Women at the mercy of climate change
Pockets of food insecurity are plaguing areas in Southern Africa where floods or prolonged mid-season dry spells have reduced harvests.
Communities are battling to access food and desperate families increasingly go hungry, according to a Famine Early Warning Systems Network assessment conducted in July. It points out varying food insecurity levels across the Southern African Development Community region, with higher levels in Lesotho and greater food insecurity anticipated in Namibia—the two countries where the impact of excessive rains and floods on crop production and livelihoods is most severe.
Climate change is expected to play havoc with the region’s food security in the future and hamper efforts to achieve one of the key millennium development goals—to “eradicate extreme poverty and hunger” and halve the number of people living on less than $1 a day by 2015.
In a presentation at the African Agriculture Summit in Cape Town earlier this year, William Barclay, senior regional programme adviser for the World Food Programme, said that 65% of the global total increase in climate-related hunger was likely to occur on the African continent. He said rain-fed farming dominated food production across much of the continent, covering about 97% of total crop land.
“There is no doubt that climate change will worsen existing food insecurity,” he said. “Agronomists predict that yields of corn, soya bean, maize, wheat and rice will decrease dramatically as temperatures rise. Models predict that climate change will put South Asia and Africa at great food security risk by 2030, and by 2 100 half of the world’s population could be food insecure.”
The International Food Policy Research Institute says that roughly 65% of sub-Saharan Africa’s population relies on subsistence farming. A typical subsistence farmer in the region is female and uses no fertilisers, high-yield seeds, irrigation or medication for her animals.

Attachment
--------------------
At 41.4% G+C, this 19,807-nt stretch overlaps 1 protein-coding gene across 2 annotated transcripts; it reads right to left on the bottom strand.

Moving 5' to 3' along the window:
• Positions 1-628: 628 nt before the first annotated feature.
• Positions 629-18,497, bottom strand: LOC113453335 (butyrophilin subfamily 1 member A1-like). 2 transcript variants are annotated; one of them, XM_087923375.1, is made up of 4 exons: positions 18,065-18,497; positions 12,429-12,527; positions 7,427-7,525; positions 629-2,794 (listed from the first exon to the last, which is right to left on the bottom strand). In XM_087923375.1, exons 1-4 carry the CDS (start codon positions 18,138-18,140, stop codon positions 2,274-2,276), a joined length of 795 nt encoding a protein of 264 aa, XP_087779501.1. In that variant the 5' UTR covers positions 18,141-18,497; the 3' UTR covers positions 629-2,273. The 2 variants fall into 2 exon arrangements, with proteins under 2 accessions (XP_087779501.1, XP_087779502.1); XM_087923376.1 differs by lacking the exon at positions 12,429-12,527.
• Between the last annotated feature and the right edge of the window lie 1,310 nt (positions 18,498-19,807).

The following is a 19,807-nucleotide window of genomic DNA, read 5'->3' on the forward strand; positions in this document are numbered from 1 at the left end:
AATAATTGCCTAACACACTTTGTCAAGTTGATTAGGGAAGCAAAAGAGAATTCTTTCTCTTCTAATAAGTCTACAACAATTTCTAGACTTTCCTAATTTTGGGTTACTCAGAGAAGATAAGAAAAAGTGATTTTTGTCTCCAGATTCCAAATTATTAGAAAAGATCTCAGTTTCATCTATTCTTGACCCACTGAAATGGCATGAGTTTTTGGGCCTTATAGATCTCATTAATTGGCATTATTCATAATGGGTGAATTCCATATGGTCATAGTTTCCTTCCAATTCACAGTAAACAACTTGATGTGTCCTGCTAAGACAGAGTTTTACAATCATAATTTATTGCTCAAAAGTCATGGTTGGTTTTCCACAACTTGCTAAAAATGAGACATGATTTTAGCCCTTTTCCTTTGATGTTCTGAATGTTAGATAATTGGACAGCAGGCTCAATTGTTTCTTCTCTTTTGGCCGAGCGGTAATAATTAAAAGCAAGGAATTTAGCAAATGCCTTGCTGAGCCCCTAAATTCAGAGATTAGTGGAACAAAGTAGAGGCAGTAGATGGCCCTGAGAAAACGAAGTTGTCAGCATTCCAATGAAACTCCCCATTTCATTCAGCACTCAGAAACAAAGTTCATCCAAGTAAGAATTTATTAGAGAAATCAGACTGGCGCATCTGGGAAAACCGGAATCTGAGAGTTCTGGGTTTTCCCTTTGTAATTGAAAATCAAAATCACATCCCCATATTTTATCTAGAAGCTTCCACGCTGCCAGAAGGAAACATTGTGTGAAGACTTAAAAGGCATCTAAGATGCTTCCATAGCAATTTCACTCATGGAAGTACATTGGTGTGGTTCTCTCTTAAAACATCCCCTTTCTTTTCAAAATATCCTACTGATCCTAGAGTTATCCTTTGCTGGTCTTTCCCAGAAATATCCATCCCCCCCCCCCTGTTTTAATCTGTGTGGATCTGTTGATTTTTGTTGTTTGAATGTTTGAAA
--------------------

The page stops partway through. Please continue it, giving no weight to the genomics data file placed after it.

At the frontline
In South Africa women are inadvertently at the frontline of climate change effects, both as producers of food and as the people who ensure that families are fed. But according to a study by Yvette Abrahams of the Commission on Gender Equality, women have not benefited from land reform.
Female-headed households make up less than 10% of the beneficiaries of land restitution and less than a quarter of those South Africans who have benefited from land redistribution and tenure reform.
“Failure to redistribute land more equitably leads to simultaneous overuse and underuse of land. Where women farm, they tend to, first and foremost, see to it that their families eat, because of their social role as food providers,” said Abrahams.
“They are also more likely to farm organically and agro-ecologically for the simple reason that they do not have resources to farm any other way. This would be better for climate change because [it would result in] fewer transport miles and soil carbon emissions and reduce the pressure on the commercial sector to provide food for the cities.”